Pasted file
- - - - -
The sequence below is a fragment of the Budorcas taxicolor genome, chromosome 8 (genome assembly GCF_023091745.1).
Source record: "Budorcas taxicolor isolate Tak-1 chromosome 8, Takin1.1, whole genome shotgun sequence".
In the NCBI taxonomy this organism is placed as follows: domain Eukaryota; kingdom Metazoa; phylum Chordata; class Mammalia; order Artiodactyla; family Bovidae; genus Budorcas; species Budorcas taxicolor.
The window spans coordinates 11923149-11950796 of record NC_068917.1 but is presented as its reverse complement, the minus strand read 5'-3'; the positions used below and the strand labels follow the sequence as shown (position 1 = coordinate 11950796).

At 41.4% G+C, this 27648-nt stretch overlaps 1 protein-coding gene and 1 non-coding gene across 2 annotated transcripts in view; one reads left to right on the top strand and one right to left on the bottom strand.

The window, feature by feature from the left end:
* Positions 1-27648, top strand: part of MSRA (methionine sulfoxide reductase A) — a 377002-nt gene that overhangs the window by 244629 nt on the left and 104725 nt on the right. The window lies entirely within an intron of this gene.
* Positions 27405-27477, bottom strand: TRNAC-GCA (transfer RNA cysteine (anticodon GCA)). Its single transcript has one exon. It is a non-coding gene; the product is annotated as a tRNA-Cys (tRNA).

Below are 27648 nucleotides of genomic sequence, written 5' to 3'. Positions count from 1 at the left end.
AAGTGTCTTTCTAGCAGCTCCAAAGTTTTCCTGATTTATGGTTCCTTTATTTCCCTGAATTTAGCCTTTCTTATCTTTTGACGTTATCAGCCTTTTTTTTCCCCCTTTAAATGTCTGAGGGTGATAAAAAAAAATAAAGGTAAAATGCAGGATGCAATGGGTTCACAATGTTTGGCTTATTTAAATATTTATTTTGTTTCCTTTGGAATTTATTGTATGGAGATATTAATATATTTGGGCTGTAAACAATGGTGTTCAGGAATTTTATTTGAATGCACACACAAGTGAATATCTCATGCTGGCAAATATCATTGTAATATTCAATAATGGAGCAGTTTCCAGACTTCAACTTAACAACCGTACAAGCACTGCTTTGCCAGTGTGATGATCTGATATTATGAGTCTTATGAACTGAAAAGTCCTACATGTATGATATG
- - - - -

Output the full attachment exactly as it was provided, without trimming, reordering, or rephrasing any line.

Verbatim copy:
The sequence below is a fragment of the Budorcas taxicolor genome, chromosome 8 (genome assembly GCF_023091745.1).
Source record: "Budorcas taxicolor isolate Tak-1 chromosome 8, Takin1.1, whole genome shotgun sequence".
In the NCBI taxonomy this organism is placed as follows: domain Eukaryota; kingdom Metazoa; phylum Chordata; class Mammalia; order Artiodactyla; family Bovidae; genus Budorcas; species Budorcas taxicolor.
The window spans coordinates 11923149-11950796 of record NC_068917.1 but is presented as its reverse complement, the minus strand read 5'-3'; the positions used below and the strand labels follow the sequence as shown (position 1 = coordinate 11950796).

At 41.4% G+C, this 27648-nt stretch overlaps 1 protein-coding gene and 1 non-coding gene across 2 annotated transcripts in view; one reads left to right on the top strand and one right to left on the bottom strand.

The window, feature by feature from the left end:
* Positions 1-27648, top strand: part of MSRA (methionine sulfoxide reductase A) — a 377002-nt gene that overhangs the window by 244629 nt on the left and 104725 nt on the right. The window lies entirely within an intron of this gene.
* Positions 27405-27477, bottom strand: TRNAC-GCA (transfer RNA cysteine (anticodon GCA)). Its single transcript has one exon. It is a non-coding gene; the product is annotated as a tRNA-Cys (tRNA).

Below are 27648 nucleotides of genomic sequence, written 5' to 3'. Positions count from 1 at the left end.
AAGTGTCTTTCTAGCAGCTCCAAAGTTTTCCTGATTTATGGTTCCTTTATTTCCCTGAATTTAGCCTTTCTTATCTTTTGACGTTATCAGCCTTTTTTTTCCCCCTTTAAATGTCTGAGGGTGATAAAAAAAAATAAAGGTAAAATGCAGGATGCAATGGGTTCACAATGTTTGGCTTATTTAAATATTTATTTTGTTTCCTTTGGAATTTATTGTATGGAGATATTAATATATTTGGGCTGTAAACAATGGTGTTCAGGAATTTTATTTGAATGCACACACAAGTGAATATCTCATGCTGGCAAATATCATTGTAATATTCAATAATGGAGCAGTTTCCAGACTTCAACTTAACAACCGTACAAGCACTGCTTTGCCAGTGTGATGATCTGATATTATGAGTCTTATGAACTGAAAAGTCCTACATGTATGATATG